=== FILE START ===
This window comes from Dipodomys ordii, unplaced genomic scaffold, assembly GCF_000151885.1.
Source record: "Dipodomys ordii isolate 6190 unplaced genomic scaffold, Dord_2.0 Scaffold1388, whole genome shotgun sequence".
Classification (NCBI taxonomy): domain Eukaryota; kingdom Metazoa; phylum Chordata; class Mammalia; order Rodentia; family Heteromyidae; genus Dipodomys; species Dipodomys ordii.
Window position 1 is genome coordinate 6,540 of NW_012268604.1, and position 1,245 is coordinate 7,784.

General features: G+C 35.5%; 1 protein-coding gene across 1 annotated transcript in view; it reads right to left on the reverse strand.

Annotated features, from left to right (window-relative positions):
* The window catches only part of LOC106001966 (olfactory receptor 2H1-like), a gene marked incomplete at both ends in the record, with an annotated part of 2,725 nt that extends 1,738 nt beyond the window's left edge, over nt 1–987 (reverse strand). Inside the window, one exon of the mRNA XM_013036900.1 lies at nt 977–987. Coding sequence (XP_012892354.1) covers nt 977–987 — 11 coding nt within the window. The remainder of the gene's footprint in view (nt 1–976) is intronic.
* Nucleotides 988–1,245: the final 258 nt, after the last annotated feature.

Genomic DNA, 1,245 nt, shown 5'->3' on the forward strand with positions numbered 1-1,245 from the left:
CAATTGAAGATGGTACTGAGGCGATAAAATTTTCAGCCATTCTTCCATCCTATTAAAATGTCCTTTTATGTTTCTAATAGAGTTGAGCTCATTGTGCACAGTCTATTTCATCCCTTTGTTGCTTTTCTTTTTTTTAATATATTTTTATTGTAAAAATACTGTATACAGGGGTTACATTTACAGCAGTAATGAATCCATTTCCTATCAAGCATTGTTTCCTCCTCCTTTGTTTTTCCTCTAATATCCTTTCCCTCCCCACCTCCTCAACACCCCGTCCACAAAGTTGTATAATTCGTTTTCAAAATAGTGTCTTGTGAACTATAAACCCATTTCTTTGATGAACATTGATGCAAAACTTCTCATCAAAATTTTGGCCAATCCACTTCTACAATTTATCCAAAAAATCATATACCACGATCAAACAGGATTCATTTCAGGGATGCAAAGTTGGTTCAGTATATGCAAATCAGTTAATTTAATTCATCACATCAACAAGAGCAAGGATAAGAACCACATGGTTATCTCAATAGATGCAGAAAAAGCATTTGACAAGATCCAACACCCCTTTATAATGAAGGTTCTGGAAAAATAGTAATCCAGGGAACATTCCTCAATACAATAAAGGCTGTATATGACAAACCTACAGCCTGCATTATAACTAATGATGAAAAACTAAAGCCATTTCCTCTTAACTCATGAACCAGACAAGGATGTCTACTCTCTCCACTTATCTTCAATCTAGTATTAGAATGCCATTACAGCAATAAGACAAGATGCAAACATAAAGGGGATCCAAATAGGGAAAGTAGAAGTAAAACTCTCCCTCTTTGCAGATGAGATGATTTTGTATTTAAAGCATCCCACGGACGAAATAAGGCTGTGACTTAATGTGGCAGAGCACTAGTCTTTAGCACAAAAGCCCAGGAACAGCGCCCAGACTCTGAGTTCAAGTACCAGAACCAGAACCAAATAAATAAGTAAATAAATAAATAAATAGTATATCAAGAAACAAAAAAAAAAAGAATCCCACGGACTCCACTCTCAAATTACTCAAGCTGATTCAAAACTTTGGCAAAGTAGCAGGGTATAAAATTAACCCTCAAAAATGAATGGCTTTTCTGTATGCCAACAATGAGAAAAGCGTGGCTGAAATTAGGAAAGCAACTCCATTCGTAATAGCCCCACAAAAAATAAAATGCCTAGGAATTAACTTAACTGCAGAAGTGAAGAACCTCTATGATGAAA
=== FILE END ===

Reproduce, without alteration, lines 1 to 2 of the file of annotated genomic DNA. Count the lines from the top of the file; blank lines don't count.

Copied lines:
This window comes from Dipodomys ordii, unplaced genomic scaffold, assembly GCF_000151885.1.
Source record: "Dipodomys ordii isolate 6190 unplaced genomic scaffold, Dord_2.0 Scaffold1388, whole genome shotgun sequence".